Skip to main content

Optometry and Rehabilitation

Very few in the health care professions, including head trauma rehabilitation centers, are adequately aware of visual problems resulting from Acquired Brain Injury and the visual-perceptual consequences. Unfortunately this creates a gap in rehabilitative services, resulting in incomplete treatment and frustration for the patient, family and treatment team.

Vision care professionals can play an important role in the rehabilitation effort. Through vision therapy and the proper use of lenses, a behavioral optometrist, specifically trained to work with Acquired Brain Injury patients, can help improve the flow and processing of information between the eyes and the brain.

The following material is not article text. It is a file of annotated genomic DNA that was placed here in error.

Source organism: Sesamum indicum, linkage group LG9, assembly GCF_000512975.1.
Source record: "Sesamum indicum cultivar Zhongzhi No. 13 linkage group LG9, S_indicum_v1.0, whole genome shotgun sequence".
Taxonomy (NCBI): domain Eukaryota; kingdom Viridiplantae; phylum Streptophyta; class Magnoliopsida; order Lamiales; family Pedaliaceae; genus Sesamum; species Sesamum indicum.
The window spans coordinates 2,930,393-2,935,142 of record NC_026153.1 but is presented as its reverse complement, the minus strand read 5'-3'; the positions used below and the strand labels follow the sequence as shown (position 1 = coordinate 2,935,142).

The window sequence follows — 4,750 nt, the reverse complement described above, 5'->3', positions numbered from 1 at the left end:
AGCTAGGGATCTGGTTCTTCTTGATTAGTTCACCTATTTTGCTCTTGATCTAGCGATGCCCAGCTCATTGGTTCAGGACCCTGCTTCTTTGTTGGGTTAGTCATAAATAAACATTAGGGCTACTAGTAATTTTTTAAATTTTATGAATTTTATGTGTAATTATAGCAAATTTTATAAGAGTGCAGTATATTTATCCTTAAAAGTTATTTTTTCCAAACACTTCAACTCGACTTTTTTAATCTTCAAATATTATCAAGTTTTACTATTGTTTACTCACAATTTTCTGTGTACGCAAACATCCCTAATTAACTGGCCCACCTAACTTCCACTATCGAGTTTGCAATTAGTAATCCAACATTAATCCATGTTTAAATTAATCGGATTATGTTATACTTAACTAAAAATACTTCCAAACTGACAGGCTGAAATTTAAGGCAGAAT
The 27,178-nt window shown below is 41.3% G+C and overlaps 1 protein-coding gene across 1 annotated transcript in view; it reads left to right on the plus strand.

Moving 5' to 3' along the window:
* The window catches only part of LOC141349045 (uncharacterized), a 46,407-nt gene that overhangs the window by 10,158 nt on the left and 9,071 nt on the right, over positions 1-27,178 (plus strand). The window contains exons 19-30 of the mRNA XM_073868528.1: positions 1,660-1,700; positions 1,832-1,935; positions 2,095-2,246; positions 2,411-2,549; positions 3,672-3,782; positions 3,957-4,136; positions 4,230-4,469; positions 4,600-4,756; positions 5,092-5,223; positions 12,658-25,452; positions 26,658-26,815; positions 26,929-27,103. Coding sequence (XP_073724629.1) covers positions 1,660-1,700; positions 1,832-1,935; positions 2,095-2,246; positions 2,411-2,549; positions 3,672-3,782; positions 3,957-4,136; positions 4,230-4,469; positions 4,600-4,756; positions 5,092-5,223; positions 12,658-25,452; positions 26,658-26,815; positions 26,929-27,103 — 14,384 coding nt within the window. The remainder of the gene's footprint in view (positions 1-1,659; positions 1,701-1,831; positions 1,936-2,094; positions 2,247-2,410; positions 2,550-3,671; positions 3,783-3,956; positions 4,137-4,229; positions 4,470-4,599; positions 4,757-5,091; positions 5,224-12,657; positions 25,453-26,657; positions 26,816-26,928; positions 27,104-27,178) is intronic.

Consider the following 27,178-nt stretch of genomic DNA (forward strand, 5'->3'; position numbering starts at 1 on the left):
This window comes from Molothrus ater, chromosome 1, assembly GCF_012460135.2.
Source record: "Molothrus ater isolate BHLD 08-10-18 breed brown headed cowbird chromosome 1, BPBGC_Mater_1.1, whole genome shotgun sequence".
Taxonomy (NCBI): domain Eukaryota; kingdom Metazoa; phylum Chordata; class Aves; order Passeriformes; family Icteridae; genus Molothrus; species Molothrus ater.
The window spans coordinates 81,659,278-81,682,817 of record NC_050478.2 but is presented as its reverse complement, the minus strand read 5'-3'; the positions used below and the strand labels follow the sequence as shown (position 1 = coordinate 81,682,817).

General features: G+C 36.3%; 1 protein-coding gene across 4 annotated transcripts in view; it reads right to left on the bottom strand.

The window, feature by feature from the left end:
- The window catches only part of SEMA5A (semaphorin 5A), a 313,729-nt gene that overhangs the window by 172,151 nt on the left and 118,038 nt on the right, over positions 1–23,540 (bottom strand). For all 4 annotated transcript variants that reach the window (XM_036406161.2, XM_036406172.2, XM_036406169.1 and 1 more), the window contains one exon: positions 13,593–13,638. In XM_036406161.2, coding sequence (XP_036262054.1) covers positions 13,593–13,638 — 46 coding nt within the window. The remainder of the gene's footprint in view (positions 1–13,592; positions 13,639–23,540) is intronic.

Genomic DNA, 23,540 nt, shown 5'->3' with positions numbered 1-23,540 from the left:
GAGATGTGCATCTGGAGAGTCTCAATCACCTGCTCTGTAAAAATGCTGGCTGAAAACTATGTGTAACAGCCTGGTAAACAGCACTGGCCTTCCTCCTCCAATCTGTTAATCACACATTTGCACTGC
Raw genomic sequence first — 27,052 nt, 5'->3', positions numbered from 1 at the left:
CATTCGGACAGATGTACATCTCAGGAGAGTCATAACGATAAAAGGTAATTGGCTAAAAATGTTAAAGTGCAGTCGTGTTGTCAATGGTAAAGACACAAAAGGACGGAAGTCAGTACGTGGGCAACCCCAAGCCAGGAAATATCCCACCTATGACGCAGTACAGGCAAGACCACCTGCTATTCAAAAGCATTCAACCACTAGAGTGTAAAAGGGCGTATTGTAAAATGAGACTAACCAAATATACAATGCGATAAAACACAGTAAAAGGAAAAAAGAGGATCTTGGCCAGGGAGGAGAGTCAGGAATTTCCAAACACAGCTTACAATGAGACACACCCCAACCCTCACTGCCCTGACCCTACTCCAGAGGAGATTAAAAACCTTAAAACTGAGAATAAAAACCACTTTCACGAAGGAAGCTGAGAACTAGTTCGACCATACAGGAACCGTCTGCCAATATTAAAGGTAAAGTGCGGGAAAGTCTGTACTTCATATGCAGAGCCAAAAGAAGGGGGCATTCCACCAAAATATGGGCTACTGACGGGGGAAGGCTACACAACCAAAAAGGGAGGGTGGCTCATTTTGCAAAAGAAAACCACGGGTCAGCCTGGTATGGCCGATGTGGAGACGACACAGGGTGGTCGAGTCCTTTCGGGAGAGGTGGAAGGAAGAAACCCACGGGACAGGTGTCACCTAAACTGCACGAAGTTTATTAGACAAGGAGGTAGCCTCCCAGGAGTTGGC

Acquired Brain Injury can come in many forms. Below are some common diagnoses:

  • Traumatic Brain Injury
  • Mild Acquired Brain Injury
  • Mild Closed Head Injury
  • Post-Concussive Syndrome
  • Cervical Trauma Syndrome
  • Post Traumatic Vision Syndrome
  • Stroke
  • Cerebral Palsy

Hidden Visual Problems

Vision is the most important source of sensory information. Due to the close relationship between vision and the brain, Acquired Brain Injury can significantly interfere with the visual flow and processing of information. Resulting in vision problems such as:

  • Blurred vision
  • Sensitivity to light
  • Reading difficulties; words appear to move
  • Comprehension, attention and concentration difficulties
  • Memory difficulty
  • Double vision
  • Aching eyes
  • Headaches with visual tasks
  • Loss of visual field
Woman holding head in hands